“Just who do you think you are?” is a question that Sampat is used to hearing. At times, she acts like she is running a small detective agency; on other occasions, she behaves like a police officer patrolling Bundelkhand, a hardscrabble region in Uttar Pradesh, India's largest state. In Atarra, where her office is based, Sampat’s endless meddling has nettled many and left others slightly baffled. It has been like that of all her life, wherever she has lived.
Sampat does not know exactly why she has persistently felt compelled to get involved in other people’s business --- indeed, it represents one of the greatest mysteries that she has encountered in her life. She once declared that “not even I understand Sampat Pal.” She paused and then, wrinkling her brow as she pondered the enigma that she represented to herself, came up with an idea. “When I die, the Indian government should look in my brain and find out how I have become like this.” It was an earnest, if somewhat humorous, suggestion. After a moment, she added, “They should look into my heart too, that could help.”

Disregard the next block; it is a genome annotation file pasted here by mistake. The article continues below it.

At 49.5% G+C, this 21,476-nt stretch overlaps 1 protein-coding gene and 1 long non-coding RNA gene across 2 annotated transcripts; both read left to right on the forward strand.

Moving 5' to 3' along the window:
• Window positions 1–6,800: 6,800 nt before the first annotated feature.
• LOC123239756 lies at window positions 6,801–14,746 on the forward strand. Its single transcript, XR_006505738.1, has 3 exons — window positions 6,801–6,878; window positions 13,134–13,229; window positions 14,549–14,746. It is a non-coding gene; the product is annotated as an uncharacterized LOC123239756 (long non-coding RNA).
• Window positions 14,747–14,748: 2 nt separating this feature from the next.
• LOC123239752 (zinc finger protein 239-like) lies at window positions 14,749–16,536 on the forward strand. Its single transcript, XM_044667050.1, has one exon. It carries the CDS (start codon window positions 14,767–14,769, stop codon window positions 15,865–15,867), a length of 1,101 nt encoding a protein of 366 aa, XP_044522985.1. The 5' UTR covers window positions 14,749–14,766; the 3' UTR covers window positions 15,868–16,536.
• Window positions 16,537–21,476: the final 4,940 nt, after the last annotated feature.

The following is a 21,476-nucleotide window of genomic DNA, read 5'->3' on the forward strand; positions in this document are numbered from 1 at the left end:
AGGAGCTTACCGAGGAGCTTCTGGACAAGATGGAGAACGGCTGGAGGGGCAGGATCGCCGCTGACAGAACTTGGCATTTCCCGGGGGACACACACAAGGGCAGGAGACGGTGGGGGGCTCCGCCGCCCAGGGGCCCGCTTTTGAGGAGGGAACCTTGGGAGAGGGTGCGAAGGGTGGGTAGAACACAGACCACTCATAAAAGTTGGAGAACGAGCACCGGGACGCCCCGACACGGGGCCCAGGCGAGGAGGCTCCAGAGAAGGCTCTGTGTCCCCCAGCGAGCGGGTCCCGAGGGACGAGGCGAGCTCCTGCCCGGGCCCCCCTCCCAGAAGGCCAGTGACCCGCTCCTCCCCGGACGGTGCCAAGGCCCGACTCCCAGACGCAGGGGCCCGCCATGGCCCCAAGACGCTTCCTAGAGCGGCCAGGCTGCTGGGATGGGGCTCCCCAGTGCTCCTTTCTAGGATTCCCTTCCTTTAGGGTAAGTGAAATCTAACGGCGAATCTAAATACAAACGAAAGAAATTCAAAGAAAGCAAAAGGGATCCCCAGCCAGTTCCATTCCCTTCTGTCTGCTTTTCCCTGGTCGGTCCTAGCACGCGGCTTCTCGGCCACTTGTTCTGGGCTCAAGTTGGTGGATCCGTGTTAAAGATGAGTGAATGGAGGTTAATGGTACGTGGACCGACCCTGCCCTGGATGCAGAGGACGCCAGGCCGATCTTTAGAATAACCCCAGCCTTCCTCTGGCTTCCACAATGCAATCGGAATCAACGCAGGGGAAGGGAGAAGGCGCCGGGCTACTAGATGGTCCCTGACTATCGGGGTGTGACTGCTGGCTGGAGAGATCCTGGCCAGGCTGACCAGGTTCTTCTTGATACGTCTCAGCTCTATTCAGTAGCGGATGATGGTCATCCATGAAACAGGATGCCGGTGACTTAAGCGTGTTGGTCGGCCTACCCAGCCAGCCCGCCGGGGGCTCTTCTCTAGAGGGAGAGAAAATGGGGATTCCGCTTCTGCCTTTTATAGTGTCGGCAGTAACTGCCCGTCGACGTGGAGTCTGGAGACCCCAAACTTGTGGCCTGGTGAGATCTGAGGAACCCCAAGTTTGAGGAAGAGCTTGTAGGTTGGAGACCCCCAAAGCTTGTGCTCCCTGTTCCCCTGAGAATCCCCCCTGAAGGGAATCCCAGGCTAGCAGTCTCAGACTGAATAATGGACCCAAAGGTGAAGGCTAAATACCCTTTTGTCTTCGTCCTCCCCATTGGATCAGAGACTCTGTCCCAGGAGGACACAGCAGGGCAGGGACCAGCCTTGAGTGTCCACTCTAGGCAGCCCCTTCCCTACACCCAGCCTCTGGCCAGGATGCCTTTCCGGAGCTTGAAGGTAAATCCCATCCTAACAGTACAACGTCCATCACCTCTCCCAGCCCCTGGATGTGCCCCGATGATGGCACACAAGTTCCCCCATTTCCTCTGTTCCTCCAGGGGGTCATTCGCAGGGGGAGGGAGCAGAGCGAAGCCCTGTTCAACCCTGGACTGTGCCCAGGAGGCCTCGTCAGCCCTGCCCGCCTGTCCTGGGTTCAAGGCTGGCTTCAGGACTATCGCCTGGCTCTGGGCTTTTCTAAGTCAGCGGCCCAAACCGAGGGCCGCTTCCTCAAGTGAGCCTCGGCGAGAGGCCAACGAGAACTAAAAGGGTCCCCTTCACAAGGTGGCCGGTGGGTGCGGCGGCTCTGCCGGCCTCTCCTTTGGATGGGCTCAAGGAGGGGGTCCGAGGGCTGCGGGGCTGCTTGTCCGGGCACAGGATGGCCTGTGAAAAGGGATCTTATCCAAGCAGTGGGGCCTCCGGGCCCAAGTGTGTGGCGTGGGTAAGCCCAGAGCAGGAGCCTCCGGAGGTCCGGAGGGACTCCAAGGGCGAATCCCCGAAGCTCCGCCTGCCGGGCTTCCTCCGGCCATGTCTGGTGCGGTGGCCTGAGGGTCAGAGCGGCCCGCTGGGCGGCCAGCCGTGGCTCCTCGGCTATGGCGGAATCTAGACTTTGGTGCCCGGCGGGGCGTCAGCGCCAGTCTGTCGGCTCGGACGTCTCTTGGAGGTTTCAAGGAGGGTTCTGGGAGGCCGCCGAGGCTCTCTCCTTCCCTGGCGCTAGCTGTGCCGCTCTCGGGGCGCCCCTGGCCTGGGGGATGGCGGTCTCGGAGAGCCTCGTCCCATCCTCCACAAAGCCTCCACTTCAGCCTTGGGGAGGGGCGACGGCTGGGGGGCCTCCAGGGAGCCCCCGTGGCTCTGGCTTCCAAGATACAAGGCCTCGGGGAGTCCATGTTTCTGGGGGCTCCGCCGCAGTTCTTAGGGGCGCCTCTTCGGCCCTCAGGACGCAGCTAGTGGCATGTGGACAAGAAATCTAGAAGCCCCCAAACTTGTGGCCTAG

Sampat Pal is the founder and commander-in-chief of India’s Pink Gang, known as the Gulabi Gang in Hindi. Three years ago, I wrote an article in Slate about the gang, which is best-known for its vigilante tactics. Named after their pink sari uniforms and pink-painted bamboo sticks, this group of around 20,000 members take on everyone from abusive husbands to crooked police, who often refuse to register and investigate rape cases.